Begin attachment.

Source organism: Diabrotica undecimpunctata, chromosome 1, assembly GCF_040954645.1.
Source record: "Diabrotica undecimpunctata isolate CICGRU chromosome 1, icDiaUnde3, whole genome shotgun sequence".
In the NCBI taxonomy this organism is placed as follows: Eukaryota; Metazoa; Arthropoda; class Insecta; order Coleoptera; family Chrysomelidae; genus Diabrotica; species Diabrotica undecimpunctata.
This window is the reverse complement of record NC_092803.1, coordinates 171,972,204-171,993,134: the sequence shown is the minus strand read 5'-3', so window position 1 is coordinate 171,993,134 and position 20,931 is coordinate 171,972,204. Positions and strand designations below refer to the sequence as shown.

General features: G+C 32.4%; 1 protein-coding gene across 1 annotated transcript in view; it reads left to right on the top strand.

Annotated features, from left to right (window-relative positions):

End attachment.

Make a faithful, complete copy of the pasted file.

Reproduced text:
Source organism: Diabrotica undecimpunctata, chromosome 1, assembly GCF_040954645.1.
Source record: "Diabrotica undecimpunctata isolate CICGRU chromosome 1, icDiaUnde3, whole genome shotgun sequence".
In the NCBI taxonomy this organism is placed as follows: Eukaryota; Metazoa; Arthropoda; class Insecta; order Coleoptera; family Chrysomelidae; genus Diabrotica; species Diabrotica undecimpunctata.
This window is the reverse complement of record NC_092803.1, coordinates 171,972,204-171,993,134: the sequence shown is the minus strand read 5'-3', so window position 1 is coordinate 171,993,134 and position 20,931 is coordinate 171,972,204. Positions and strand designations below refer to the sequence as shown.

General features: G+C 32.4%; 1 protein-coding gene across 1 annotated transcript in view; it reads left to right on the top strand.

Annotated features, from left to right (window-relative positions):